Showing the Poise of Champions

The Winners from each division of the Drive, Chip and Putt National Finals pose for a photo with their trophies at Augusta National Golf Club on Sunday April 6, 2014.

As Leo Cheng, 11, stood over the biggest putt of his young life, an image flashed into his mind. “I had a vision of Adam Scott making that putt,” said the young competitor from Northridge, Calif., referring to the 2013 Masters champion.

And then Cheng made it, too.

Sunday was a special day for the 88 contestants at the inaugural Drive, Chip and Putt National Finals at Augusta National Golf Club. For the winners in the four age divisions of each gender, the experience produced indelible memories.

“Amazing,” said Natalie Pietromonaco of Auburn, Calif., winner in the Girls 12-13 division.

“A huge privilege to be here,” said nine-year-old Kelly Xu from Santa Monica, Calif.

With the finals in the Girls 7-9 division teeing off first, Xu became the first age-group champion in the history of the event. “I’m really excited all my hard work paid off for me,” she said afterward in a well-attended press conference with her fellow winners.

Xu was followed in the winner’s circle by seven other young golfers who overcame equal doses of excitement and nerves before large crowds who cheered their every shot. Included in the gallery were pros who will compete in the Masters Tournament this week, among them former Masters champion Bubba Watson and Jordan Spieth, who fist-bumped the golfers and signed autographs for them.

But on this day, Augusta National belonged to the future of golf, and the Masters contestants on hand enjoyed watching the young golfers put their skills on display. The driving and chipping portions of the skills competition were held at the Tournament Practice Facility.

The putting competition began with two putts, of 6 and 30 feet, on the practice putting green just off the first tee. For their third and final putts, each participant walked down to the 18th green, where they attempted the same 20-foot putt that Scott holed on the 72nd hole at last year’s Masters en route to his playoff victory.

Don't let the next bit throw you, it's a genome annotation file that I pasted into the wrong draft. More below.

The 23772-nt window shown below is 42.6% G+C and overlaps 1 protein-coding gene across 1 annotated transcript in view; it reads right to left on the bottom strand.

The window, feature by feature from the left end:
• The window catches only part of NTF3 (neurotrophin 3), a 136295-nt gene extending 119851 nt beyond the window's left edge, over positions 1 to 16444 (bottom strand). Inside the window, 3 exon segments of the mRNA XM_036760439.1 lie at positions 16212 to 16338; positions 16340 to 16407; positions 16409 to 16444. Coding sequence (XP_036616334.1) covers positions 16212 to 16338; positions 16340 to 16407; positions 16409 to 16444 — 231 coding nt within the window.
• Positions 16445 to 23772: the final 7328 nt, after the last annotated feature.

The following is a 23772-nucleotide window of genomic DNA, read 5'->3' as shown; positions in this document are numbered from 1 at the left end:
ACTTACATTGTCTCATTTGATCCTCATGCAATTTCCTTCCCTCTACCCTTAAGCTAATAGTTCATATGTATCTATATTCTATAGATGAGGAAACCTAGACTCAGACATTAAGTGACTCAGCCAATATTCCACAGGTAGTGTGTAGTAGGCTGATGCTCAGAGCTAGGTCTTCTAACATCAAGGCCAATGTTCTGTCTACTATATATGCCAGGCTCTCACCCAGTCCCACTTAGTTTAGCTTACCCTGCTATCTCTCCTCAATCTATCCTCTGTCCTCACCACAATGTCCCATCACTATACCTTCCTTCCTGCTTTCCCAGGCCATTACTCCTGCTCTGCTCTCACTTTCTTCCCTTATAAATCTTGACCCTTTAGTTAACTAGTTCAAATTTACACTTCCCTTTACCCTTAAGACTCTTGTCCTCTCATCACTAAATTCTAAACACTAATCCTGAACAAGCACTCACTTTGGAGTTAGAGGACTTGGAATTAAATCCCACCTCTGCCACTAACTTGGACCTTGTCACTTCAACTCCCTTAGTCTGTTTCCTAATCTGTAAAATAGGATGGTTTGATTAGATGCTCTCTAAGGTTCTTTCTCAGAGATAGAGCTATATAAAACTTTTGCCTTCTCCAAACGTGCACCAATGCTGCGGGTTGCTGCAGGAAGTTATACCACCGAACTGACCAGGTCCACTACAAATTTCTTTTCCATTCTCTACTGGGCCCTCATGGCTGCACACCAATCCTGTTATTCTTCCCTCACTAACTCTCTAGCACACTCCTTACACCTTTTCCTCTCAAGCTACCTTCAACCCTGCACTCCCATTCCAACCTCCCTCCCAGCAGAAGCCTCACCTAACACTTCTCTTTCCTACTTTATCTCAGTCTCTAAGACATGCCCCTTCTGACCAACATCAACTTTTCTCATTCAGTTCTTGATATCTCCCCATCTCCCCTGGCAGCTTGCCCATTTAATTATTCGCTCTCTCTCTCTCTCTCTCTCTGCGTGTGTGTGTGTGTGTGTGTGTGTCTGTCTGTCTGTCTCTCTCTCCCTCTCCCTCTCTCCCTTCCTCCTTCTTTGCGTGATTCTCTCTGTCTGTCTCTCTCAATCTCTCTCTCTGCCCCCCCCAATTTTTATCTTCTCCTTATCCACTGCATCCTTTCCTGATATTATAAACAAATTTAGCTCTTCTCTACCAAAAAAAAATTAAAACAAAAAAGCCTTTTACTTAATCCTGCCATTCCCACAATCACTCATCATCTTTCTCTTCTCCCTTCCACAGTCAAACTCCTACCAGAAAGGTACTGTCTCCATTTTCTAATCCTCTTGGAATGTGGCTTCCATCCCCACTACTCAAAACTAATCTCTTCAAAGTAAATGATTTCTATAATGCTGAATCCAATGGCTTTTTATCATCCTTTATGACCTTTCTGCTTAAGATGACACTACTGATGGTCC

In all, two participants on Sunday pulled off the feat. Joining Cheng with the distinction was Patrick Welch, 14, of Providence, R.I. “I was trying to leave it close, and it went in,” he said modestly.

The top three participants in each age group received trophies. In addition to Xu and Pietromonaco, the other two girls champions were Lucy Li of Redwood Shores, Calif., in the 10-11 group, and Hunter Pate of Las Vegas in the 14-15 division. On the boys side, the victors included, in addition to Welch and Cheng, Treed Huang from Katy, Texas, in the 7-9 division, and Bryson Bianco of Tallahassee, Fla., 12-13.

Each participant competed in three skills – Drive, Chip and Putt. Points were accumulated based where each golfer finished, with the best in category earning 11 points, the next 10 points and so on. The points in the three skills were added and the highest number of accumulated points was declared the champion of his or her age category. To win spots in Sunday's National Finals, the participants excelled at local and regional qualifying events held last year across the country.

By any measure, the first Drive, Chip and Putt competition – the vision of Masters Chairman Billy Payne, the PGA of America and the United States Golf Association – was an unqualified success.

“When you’re doing something truly new you never know what to expect,” Payne said. But the “unbelievable and powerful and exciting” atmosphere he experienced Saturday evening at a reception honoring the competitors told Payne something special was afoot.

“It came clear to me a few months ago when the golfers got the invitations that they were going to bring that emotion to Augusta National, and they did,” Payne said.

Ted Bishop, president of the PGA of America, said, “My expectations were high and we fully exceeded that.”